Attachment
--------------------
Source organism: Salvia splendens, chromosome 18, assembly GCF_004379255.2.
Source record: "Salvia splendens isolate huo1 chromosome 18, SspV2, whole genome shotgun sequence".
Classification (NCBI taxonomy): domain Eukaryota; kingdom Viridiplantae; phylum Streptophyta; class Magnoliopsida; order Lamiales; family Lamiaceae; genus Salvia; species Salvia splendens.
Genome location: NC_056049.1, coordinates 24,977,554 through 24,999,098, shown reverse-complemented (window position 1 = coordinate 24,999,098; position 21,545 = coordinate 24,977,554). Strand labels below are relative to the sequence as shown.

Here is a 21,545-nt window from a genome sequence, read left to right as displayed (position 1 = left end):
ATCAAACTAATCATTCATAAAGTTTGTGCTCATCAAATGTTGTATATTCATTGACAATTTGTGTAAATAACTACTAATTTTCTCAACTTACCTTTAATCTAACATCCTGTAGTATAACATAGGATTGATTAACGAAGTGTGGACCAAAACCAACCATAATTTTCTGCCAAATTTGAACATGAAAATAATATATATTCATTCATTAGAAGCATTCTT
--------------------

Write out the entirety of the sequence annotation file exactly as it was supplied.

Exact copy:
Source organism: Salvia splendens, chromosome 18, assembly GCF_004379255.2.
Source record: "Salvia splendens isolate huo1 chromosome 18, SspV2, whole genome shotgun sequence".
Classification (NCBI taxonomy): domain Eukaryota; kingdom Viridiplantae; phylum Streptophyta; class Magnoliopsida; order Lamiales; family Lamiaceae; genus Salvia; species Salvia splendens.
Genome location: NC_056049.1, coordinates 24,977,554 through 24,999,098, shown reverse-complemented (window position 1 = coordinate 24,999,098; position 21,545 = coordinate 24,977,554). Strand labels below are relative to the sequence as shown.

Here is a 21,545-nt window from a genome sequence, read left to right as displayed (position 1 = left end):
ATCAAACTAATCATTCATAAAGTTTGTGCTCATCAAATGTTGTATATTCATTGACAATTTGTGTAAATAACTACTAATTTTCTCAACTTACCTTTAATCTAACATCCTGTAGTATAACATAGGATTGATTAACGAAGTGTGGACCAAAACCAACCATAATTTTCTGCCAAATTTGAACATGAAAATAATATATATTCATTCATTAGAAGCATTCTT